You take a notebook (like my ‘Brainstorming’ cheapie) and every morning sit at a table or desk and write three pages – without prior thought or planning, these are three pages of wherever your pen takes you. Stream of conscious, non-censored, grammatically irrelevant, spelling optional – writing whatever you write that morning. The idea being – and this is absolutely the way it has worked for me – that 17 days out of 18 it will be relative drivel – “I did, I’m gonna do, yesterday was a bummer, I wonder what I’ll have for lunch” – but on that 18th day…..wonder, insight, the best question ever, a magnificent “Aha”, something unexpected and filled with possibility appears. Out of somewhere. That is how it’s supposed to work (hoping Julia approves of this summation) and that is how it does.
When she finishes describing the Pages, Ms. Cameron strongly suggests that though this is what you need to do for the next twelve weeks of the “Way’s” commitment, a wise soul will carry on, no ending date in sight – it’s a new day so you write three pages. And I am most happy to say that I did take that suggestion and since early June of 2011 have not missed a single day, even if 10 or so of my three daily pages didn’t occur until late at night – the result of some A.M. circumstantial delay. I am usually at the desk by 7:15 with the dawn. And while many, many of those pages in all those notebooks have leaned toward “What’s for lunch?”, others have left me amazed with their content, literally breathless. They’ve become poems, have transformed into plans that aided personal growth and emotional exploration, some finding their way into chapters in the books I have published. In fact, the first post in the ‘Couch Surfing at 70’ Blog, the “Dating My Wife” mentioned previously, is the result of one morning’s three pages – as written verbatim.
These two activities, these solitary outings, not a smidge of self-censorship allowed, have been powerful aids supplementing the wonder and grace and daily moments of much of my life. I encourage you now to give them a genuine test drive. Like maps once said – there be dragons there. Good ones.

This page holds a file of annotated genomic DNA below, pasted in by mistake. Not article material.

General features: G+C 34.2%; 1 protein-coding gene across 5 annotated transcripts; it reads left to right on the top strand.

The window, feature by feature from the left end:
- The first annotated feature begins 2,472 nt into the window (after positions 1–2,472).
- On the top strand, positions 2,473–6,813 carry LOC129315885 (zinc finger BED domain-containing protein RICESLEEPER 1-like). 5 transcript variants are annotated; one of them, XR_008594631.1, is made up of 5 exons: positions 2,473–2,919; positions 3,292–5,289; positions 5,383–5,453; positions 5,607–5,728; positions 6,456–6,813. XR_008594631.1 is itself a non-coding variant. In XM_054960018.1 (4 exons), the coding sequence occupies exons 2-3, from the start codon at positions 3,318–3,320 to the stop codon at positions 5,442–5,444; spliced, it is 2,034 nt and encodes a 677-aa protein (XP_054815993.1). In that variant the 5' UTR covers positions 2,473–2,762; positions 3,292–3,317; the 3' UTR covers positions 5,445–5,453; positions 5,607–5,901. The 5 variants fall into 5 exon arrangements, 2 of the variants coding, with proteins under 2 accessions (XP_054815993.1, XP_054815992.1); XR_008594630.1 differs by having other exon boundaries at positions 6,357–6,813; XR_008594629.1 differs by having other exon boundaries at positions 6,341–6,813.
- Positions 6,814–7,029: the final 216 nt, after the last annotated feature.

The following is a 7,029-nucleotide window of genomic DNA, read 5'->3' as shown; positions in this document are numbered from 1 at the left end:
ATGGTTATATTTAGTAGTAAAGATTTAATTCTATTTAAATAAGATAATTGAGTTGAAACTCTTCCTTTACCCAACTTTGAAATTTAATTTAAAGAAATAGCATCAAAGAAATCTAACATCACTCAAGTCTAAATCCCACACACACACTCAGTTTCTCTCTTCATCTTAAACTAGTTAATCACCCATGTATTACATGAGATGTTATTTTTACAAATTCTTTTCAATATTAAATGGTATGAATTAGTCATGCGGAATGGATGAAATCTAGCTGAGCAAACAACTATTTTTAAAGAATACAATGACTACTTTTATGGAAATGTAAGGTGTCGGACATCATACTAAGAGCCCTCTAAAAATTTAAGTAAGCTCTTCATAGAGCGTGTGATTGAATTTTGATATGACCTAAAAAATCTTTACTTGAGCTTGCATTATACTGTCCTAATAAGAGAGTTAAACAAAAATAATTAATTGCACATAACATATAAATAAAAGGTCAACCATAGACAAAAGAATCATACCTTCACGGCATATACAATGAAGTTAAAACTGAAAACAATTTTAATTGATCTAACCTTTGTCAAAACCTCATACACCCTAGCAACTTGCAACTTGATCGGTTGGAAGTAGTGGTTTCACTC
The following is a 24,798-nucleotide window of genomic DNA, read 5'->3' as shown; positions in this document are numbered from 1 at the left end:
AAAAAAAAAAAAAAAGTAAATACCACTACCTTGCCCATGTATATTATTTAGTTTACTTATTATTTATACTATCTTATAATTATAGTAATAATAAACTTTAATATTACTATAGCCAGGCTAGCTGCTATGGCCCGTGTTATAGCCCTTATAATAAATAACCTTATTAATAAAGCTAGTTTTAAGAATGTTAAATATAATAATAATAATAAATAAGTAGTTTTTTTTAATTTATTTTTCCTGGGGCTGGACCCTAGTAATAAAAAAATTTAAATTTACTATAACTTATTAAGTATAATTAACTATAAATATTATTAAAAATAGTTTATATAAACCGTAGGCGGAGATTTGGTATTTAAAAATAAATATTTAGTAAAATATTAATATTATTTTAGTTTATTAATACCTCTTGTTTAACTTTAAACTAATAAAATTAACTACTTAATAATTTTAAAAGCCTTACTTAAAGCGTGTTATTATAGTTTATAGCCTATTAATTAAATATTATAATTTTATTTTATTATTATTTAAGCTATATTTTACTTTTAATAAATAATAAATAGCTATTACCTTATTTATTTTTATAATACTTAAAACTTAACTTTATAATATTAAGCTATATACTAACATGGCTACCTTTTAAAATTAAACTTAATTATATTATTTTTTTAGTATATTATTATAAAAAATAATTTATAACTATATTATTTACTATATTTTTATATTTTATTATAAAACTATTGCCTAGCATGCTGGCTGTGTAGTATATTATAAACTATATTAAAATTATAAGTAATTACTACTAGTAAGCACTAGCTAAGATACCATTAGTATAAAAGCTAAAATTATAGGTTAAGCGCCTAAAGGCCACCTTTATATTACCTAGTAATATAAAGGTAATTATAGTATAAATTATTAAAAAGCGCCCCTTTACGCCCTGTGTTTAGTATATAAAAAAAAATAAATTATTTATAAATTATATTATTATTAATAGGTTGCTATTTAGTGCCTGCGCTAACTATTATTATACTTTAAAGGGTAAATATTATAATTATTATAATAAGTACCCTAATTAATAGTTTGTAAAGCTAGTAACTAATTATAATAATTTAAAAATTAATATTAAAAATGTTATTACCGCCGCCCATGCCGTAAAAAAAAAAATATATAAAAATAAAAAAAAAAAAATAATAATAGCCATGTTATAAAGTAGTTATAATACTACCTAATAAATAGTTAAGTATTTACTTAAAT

Yes, fairly wordy and not ground-breaking. But we share ideas we think can help. And, now, here I am hoping and asking that you share one of your own. What is a practice you’ve made yours, something just outside the norm, something you do that offers up into your life assistance, stimulation, kinetic creation, sustenance even? Please share with the class and leave a note in the comments. We will all be better for it, and I’ll collect them and post them in a document for all to see.
So much to digest. Another literary meal to contemplate. Thanks Buddy
Thanks for checking in Jon. I’ll be interested to hear if you give either of these “tools” a try.
I think it’s incredibly important for all of us, no matter where we are in our life’s journey, whether we are working 9-5, retired with time on our hands, or somewhere in between, to take the time to keep discovering the answer to the question “who am I?”. And that answer needs to come from within-not defined by what others say or do in an attempt to define us. Self awareness is an ever changing process. WE are not static. If you are, then you’re not really alive. My life’s work of working with kids always gave me a purpose, and let me constantly feed the passion I have for helping others. The adjustment to retirement has been huge. Yes-I fulfilled a dream by living at the beach, but too much free time led to losing perspective on me….I got lazy-and fat:-). So, I discovered the joy of daily 6-8 mile walks, where my head and soul could cleanse all negative thoughts. I could search the answers to the question, “How can I make my life better today?” And so, 30 lbs. lighter, and volunteering at the hospital and volunteering as a Walton County Beach Ambassador, have rekindled my feelings of truly liking my life……
Truly wonderful feedback Butch. I love it. Mr Davidson – Walton beach Ambassador. Too cool. Yeah, self-awareness, ongoing self-discovery. Folks I hang out with say “the joy is in the journey”. I keep trying to pay more attention as I move down the road. Thanks for taking the time to comment.
When I retired in 2012, I set some goals for myself. One was that I’d never set an alarm clock again. I’ve kept to that, except for special occasions that are something I WANT to do. (No more have-tos, or at least a bare minimum.) Another life goal came from a old friend named H. D. Thoreau. “Go confidently in the direction of your dreams. Live the life you’ve imagined.” I have that in a sampler on my desk as a daily guide. I try hard to live the life I’ve imagined. I have kept to a really important goal. I told myself that in retirement I would only spend time with people I enjoy. This has been life-altering! Very liberating, too and I’ve always been big on liberation. No guilt, no “shoulds”. My time is too valuable to suffer fools these days. My life is simpler and higher quality. It’s good.
Living the life you have imagined. Truly the ticket. And it keeps morphing into other doors through which to pass for me. Why I love the Brainstorming and Morning Pages. They help expand the imagining I’m doing. Thanks for taking the time to comment Nancy. Things are sounding good for you over in East Wareham. Makes me happy.